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John Kerry’s claim that foreign students are ‘scared’ of U.S. gun violence

at 06:00 AM ET, 04/16/2013


(Paul J. Richards/AP)

“We had an interesting discussion about why fewer students are coming to, particularly from Japan, to study in the United States.  And one of the responses I got from our officials, from conversations with parents here, is that they’re actually scared.  They think they’re not safe in the United States and so they don’t come.”

— Secretary of State John F. Kerry, interview with CNN, April 15, 2013

 

Kerry’s comments, made in an interview as he ended a 10-day around-the-world trip, spawned numerous headlines, including this one from CNN:  “Kerry: Foreign students ‘scared’ of guns in U.S.”

In the interview, Kerry specifically cited Japan, noting that it has highly restrictive gun laws and thus relatively few deaths from gun violence.  “They think they’re not safe in the United States and so they don’t come,” he said, before noting that he was “out of politics” and so no longer involved in the debate.

Yes, but he is Secretary of State now, so his words resonate around the world. What do the facts show?

 

The Facts

The Institute of International Education, which promotes international education, tracks both the number of students who study in the United States and where U.S. students study abroad. Its annual report also provides country by country assessments of the changes in numbers.

For 2011, IIE said that the number of international students rose nearly 6 percent from 2010, to nearly 765,000. The increase was primarily because of a 23 percent jump in students from China. There was also a 50 percent increase in students from Saudi Arabia.

Meanwhile, among other top nations, there were slight declines in students from India and South Korea and Canada, and 6 percent declines in students from Taiwan and Japan, the sixth and seventh place countries, respectively. But none of the country reports list fear of gun violence as a reason. Instead, economic woes — such as impact of the global recession in Asia — are listed.

For Japan, the country report says:

The number of Japanese students on U.S. campuses decreased by 14% in 2010/11 following a general trend of decline since its peak in 1997/98. From 1994/95 until 1998/99, Japan was the leading sender of students to the U.S. but has since fallen to seventh due to surges in students from India, China, South Korea and Saudi Arabia, the effects of a rapidly aging Japanese population and other factors including the global economy and the recruiting cycle of Japanese companies.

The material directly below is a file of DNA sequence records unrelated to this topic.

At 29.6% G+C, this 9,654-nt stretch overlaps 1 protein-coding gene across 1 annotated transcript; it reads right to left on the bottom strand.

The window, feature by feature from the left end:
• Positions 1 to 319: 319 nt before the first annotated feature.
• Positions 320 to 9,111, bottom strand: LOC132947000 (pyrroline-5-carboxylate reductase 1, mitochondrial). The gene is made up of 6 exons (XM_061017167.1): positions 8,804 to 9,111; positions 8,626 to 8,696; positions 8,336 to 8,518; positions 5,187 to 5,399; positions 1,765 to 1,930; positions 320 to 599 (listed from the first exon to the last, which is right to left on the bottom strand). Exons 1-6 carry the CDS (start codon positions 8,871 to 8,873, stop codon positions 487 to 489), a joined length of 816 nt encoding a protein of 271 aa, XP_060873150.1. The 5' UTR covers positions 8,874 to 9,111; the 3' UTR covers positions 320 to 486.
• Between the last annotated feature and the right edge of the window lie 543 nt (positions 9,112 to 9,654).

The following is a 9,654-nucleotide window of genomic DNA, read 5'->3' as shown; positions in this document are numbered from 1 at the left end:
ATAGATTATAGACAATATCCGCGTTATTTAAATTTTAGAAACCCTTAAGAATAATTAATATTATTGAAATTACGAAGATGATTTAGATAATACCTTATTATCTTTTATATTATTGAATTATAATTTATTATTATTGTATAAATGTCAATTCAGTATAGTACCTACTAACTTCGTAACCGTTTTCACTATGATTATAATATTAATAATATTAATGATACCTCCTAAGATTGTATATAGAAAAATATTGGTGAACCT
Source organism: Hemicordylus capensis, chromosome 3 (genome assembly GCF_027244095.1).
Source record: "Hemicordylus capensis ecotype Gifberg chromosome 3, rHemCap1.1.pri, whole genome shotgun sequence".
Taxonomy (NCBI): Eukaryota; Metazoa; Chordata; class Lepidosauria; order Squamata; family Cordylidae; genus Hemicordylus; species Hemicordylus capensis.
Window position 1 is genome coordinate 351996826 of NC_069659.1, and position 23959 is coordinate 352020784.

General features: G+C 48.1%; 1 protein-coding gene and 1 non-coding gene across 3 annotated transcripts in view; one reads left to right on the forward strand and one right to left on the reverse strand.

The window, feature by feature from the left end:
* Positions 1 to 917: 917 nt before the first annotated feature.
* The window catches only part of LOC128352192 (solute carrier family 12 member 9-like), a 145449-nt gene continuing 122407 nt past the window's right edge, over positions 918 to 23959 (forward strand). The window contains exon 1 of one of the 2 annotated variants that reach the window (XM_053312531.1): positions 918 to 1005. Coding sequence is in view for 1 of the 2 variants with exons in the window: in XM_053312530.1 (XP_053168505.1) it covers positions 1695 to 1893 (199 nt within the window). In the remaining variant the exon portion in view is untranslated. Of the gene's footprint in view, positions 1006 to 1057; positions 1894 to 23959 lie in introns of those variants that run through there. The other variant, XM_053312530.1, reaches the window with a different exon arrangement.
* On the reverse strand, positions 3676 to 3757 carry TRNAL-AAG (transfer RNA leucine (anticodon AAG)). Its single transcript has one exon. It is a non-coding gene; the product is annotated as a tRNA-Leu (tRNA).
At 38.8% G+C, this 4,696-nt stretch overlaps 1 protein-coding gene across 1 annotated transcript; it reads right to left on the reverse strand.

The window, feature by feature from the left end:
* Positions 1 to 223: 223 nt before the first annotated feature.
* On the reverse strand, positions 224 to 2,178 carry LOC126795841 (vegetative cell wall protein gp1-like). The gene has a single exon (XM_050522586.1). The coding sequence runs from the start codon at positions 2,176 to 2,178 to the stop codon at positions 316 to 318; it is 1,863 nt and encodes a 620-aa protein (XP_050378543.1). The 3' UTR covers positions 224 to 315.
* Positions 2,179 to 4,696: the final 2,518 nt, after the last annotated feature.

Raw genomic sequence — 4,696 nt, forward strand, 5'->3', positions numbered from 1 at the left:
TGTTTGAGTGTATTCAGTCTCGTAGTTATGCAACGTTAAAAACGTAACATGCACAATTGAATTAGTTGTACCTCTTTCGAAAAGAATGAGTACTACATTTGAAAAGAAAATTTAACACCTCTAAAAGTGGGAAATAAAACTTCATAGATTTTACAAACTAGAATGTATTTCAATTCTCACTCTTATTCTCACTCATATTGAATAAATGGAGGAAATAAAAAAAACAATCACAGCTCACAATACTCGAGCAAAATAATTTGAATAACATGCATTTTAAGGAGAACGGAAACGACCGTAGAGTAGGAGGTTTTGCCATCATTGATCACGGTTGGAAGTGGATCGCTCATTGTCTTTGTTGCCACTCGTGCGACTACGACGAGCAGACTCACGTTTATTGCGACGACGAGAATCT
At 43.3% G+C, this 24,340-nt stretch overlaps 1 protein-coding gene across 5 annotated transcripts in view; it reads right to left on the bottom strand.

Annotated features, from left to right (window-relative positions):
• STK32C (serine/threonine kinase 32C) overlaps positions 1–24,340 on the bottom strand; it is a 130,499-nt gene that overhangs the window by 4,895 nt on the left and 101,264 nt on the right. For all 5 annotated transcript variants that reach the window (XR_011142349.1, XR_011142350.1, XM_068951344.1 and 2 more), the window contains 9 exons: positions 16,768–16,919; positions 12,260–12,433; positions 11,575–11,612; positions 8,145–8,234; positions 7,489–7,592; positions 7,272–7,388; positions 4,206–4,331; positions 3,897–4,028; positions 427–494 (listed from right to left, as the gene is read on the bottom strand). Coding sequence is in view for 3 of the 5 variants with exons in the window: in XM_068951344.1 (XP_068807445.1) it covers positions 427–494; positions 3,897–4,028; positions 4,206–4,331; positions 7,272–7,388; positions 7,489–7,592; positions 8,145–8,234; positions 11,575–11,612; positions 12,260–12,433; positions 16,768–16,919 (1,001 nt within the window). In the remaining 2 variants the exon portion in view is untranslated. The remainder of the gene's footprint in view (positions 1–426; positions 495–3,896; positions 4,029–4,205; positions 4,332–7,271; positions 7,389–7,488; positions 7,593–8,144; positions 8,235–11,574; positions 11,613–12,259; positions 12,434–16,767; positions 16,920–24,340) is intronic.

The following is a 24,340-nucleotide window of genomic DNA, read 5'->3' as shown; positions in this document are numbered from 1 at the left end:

In other words, this decline has been going on for 15 years — ever since the Japanese economic boom stalled.

 State Department officials said that Kerry was simply repeating something he had heard anecdotally while attending an event with youth associated with “Tomodachi,” a public-private partnership that seeks to build  U.S.-Japanese ties in the wake of the 2011 earthquake. The public transcript of the event does not show anyone speaking about fears of gun violence, but at one point U.S. Ambassador John Roos said:

 

Mr. Secretary, one thing, a statistic that’s concerning that we’re trying to reverse, the number of Japanese students choosing to study in the United States has declined by over 50 percent in the last 10 years. The number of students in the U.S. coming to Japan has been flat but at a lot number. So many of these students who are looking to connect to the United States are part of a broader effort to reverse that trend.
.

 Apparently, then, someone said something to Kerry off camera. In the transcript of his interview with CNN, Kerry referred to “a couple of quiet conversations with a few officials… one of the responses I got from our officials, from conversations with parents here, is that they’re actually scared.  They think they’re not safe in the United States and so they don’t come.”

State Department spokesman Patrick H. Vendrell, who provided the transcript, explained: “He was just relaying an anecdote he had heard from some folks in Japan — not stating it as definitive causal relationship or fact, just reporting what people had told him.”    

 

The Pinocchio Test

As Kerry’s predecessor, Hillary Rodham Clinton, can attest, it is sometimes difficult to make the transition from the Senate to chief U.S. diplomat. Simple musings that would go unnoticed in the Senate corridors may now have international consequences.

 In this case, Kerry heard some anecdotal information; apparently, a parent or two had said something to a U.S. diplomat. And then Kerry repeated the anecdote on CNN, adding that foreign students are “actually scared” of U.S. gun violence, and that quote went around the world. He also appeared to say that “fewer students are coming” to study in the United States.

But the hard data shows that more students overall are studying in the United States — and that the decline from Japan has been ongoing for more than a decade because of factors that seem much more compelling (such as money woes and fewer students) than an anecdotal fear of gun violence.

By some measures, this should be a Four-Pinocchio error. But Kerry’s new at the job and just learning the impact of his words, so we’ll keep it at three. He should realize he has a vast State Department that can vet his facts before he repeats a a similar anecdote.

Three Pinocchios






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    About the Blogger

    Glenn Kessler has covered foreign policy, economic policy, the White House, Congress, politics, airline safety and Wall Street.

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